Math 690 Fall 2000, MW 12-1:30 DRL 4C8

Mathematical Foundations of Computer Security

Professor Andre Scedrov

Office: Room 4E6 in David Rittenhouse Laboratory
Telephone: eight five nine eight three ( Math. Dept. Office: eight eight one seven eight )
Fax: three four zero six three
E-mail: lastname at math
Office Hours: By appointment


About This Course

"What is to distinguish a digital dollar when it is as easily reproducible as the spoken word? How do we converse privately when every syllable is bounced off a satellite and smeared over an entire continent? How should a bank know that it really is Bill Gates requesting from his laptop in Fiji a transfer of $100,000,.....,000 to another bank? Fortunately, the mathematics of cryptography can help. Cryptography provides techniques for keeping information secret, for determining that information has not been tampered with, and for determing who authored pieces of information." (From the Foreword by R. Rivest to the "Handbook of Applied Cryptography" by Menezes, van Oorschot, and Vanstone.)

This course will be followed by a course on Advanced Topics in Mathematical Foundations of Computer Security, Math 691, in Spring 2001.


Basic Concepts of Cryptology, Substitution Ciphers, Permutation Ciphers, Vigenere Cipher, Rotor Machines, Attack Models, Needham-Schroeder Key Exchange Protocol.Overview of Probability Theory: Probability Distribution, Random Variable, Conditional Probability, Bayes Theorem, Expected Value. Symmetric Ciphers, Block Ciphers, One-Time Pad, Information-Theoretic Properties of One-Time Pad, Perfect Secrecy, Misuses of One-Time Pad, Malleability. Stream Ciphers, Linear Feedback Shift Register, Golomb's Randomness Postulates, Linear Complexity, Non-linear Filters, Knapsack Keystream Generator. Feistel Networks, Data Encryption Standard, S-boxes, Key Schedule, DES Properties, DES Modes of Operation, Message Authentication Code, Exhaustive Search Attack, Triple DES, DESX, Matsui's Linear Cryptanalysis of DES. Public-Key Cryptography Overview, Merkle Puzzles. Introduction to Number Theory: Modular Exponentiation by Repeated Squaring, Prime Factors of (b^n) - 1, Finite Fields, Roots of Unity, Quadratic Residues, Legendre Symbol, Jacobi Symbol, Law of Quadratic Reciprocity, Computation of Square Roots Modulo p, Probabilistic Tests for Primality: Solovay-Strassen Test, Miller-Rabin Test. Diffie-Hellman Key Exchange, Person-in-the Middle Attack. Discrete Logarithm, Random Self-Reduction, Giant-Step Baby-Step Algorithm, Pohlig-Hellman Algorithm, ElGamal Public-Key Cryptosystem. RSA Public-Key Cryptosystem, Attacks on RSA: Pollard's p - 1 Algorithm, Low Private Exponent, Low Public Exponent. Digital Signatures, Selective Forgery, Existential Forgery, Signature Schemes Based on RSA: PKCS #1, Signature Schemes Based on Discrete Logarithm: ElGamal Signature Scheme, Digital Signature Standard. Hash Functions, Preimage Resistance, Second Preimage Resistance, Collision Resistance, Compression Functions, Merkle-Damgard Iteration Construction, Cryptographic Message Authentication Code, Information-Theoretic Message Authentication Code. Key Distribution and Authentication Protocols: TMN Protocol, Kerberos, Wide-Mouthed Frog, Woo-Lam, Yahalom. Formal Methods in the Analysis of Cryptographic Protocols.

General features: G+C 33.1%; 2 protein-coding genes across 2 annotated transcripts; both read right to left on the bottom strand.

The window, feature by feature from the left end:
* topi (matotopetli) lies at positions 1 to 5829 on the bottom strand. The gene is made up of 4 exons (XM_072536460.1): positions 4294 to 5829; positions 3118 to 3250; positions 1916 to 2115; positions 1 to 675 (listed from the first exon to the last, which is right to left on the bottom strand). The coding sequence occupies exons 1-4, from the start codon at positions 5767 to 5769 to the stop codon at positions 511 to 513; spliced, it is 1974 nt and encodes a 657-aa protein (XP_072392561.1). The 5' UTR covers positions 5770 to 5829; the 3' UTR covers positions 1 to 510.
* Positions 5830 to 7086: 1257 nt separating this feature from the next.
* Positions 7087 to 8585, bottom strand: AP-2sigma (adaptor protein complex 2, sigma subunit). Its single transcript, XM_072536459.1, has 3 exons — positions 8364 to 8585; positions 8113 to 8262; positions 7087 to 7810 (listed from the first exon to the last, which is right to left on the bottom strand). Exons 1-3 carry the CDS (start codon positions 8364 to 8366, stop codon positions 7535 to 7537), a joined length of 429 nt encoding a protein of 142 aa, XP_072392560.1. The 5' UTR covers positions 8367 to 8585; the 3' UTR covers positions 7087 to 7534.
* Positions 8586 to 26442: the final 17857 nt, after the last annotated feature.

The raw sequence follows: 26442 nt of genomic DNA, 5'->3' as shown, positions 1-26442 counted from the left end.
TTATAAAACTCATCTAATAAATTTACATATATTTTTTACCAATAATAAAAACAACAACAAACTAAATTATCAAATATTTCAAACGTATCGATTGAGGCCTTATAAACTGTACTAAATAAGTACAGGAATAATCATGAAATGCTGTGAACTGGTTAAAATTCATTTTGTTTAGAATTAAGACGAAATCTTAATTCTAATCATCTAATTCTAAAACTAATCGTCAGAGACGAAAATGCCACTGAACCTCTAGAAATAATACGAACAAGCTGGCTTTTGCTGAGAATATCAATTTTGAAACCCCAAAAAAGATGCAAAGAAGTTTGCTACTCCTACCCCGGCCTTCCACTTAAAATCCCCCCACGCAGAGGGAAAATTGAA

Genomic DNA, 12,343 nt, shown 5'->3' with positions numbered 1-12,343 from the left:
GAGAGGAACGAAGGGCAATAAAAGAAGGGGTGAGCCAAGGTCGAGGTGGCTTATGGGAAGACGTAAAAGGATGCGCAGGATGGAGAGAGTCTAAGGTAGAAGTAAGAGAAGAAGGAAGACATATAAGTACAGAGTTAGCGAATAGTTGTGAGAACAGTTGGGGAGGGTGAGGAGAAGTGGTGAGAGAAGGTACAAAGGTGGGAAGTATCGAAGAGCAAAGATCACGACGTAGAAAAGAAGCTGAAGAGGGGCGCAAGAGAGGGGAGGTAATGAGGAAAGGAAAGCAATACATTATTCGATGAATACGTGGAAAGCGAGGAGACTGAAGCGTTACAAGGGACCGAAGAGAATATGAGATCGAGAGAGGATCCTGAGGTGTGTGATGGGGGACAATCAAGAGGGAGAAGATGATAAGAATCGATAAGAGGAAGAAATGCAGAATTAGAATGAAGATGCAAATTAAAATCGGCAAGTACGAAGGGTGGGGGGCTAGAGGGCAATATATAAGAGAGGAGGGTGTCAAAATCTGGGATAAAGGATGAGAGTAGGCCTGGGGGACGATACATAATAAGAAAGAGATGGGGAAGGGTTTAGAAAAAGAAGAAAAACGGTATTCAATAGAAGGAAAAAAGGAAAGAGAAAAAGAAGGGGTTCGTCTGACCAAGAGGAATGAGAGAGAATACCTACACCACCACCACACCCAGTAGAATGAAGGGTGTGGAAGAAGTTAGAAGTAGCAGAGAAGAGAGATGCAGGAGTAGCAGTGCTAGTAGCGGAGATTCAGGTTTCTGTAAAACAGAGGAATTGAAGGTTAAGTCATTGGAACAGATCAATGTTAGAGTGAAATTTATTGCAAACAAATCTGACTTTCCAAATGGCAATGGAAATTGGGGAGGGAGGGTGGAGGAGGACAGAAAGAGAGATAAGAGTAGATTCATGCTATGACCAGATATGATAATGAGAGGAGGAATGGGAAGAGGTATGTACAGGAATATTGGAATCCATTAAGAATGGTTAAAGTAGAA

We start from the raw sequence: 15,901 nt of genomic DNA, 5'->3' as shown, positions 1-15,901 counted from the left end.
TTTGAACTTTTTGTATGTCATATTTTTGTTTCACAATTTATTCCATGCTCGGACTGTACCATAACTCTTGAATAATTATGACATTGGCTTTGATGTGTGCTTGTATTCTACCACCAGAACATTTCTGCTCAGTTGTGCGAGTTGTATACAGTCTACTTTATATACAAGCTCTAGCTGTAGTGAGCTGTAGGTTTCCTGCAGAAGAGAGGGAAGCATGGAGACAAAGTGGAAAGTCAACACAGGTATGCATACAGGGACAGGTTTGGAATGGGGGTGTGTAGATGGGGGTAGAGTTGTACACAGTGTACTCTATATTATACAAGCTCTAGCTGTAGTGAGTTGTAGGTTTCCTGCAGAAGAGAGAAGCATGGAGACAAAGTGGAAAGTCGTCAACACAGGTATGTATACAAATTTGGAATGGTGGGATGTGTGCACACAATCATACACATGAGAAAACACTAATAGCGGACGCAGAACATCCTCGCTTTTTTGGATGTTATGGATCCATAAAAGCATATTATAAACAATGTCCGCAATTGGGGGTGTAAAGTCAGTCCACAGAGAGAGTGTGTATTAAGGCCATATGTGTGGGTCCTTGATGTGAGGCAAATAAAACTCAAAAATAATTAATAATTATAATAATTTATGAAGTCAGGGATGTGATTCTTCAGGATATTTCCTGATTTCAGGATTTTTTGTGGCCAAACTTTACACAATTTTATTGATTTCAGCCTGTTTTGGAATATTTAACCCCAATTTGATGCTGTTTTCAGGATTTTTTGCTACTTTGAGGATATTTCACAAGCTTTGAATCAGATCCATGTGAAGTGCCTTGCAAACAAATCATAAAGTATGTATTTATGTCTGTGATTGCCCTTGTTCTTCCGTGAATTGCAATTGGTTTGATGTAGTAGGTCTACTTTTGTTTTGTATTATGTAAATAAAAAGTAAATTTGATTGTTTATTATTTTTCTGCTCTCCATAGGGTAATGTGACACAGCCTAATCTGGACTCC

Further References

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Take-Home Midterm Due in DRL 4E6 on Monday, November 6 at 4 p.m.

This is a complete list of assignments due November 6, 2000.

Take-Home Final Exam Due in DRL 4E6 Tuesday, December 19 at 4 p.m.

This is a complete list of assignments due December 19, 2000.